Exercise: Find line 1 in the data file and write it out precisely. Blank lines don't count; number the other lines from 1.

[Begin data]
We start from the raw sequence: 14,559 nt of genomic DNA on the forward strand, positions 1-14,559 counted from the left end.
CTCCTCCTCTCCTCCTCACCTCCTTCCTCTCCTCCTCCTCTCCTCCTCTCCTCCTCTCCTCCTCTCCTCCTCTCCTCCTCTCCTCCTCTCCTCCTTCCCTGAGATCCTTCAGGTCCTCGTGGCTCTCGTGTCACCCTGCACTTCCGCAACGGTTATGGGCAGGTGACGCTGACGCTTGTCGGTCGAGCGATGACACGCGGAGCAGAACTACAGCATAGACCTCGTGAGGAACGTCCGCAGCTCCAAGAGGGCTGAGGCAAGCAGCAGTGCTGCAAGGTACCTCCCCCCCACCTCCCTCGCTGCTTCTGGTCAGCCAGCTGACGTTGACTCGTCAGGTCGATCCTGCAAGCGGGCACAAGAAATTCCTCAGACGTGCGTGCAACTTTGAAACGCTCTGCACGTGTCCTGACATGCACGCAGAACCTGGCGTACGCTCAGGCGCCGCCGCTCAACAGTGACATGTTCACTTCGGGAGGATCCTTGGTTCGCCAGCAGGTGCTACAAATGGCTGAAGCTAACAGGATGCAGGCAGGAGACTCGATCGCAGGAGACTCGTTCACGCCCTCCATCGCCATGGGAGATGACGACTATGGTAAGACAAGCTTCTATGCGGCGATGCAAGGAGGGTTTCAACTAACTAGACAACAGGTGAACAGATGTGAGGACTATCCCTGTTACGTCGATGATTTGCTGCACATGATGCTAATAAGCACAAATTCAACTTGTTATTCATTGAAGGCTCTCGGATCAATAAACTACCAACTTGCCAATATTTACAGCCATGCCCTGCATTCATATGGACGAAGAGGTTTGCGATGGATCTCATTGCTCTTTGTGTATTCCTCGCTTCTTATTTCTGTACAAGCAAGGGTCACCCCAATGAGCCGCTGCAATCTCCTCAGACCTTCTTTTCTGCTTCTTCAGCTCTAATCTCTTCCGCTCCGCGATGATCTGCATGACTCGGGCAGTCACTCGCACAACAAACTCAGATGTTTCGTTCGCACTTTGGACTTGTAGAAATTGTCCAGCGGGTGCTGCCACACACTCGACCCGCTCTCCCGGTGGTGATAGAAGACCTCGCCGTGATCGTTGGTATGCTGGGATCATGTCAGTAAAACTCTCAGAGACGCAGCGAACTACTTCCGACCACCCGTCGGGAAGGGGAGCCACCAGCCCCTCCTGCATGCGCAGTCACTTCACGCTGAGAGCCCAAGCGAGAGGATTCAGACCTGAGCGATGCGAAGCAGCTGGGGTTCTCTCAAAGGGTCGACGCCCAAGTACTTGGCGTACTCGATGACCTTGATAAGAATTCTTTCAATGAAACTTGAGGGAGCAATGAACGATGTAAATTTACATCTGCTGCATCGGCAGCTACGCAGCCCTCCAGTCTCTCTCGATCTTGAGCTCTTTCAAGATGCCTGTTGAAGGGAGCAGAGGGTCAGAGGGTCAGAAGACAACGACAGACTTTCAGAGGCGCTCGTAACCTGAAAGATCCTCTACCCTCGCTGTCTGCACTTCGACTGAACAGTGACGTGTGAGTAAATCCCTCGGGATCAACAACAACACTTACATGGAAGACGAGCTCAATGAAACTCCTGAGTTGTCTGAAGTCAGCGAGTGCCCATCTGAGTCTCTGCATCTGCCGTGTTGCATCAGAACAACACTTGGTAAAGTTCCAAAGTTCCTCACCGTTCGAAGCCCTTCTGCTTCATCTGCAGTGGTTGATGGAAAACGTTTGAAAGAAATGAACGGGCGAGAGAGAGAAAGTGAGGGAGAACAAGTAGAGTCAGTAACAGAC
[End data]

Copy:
We start from the raw sequence: 14,559 nt of genomic DNA on the forward strand, positions 1-14,559 counted from the left end.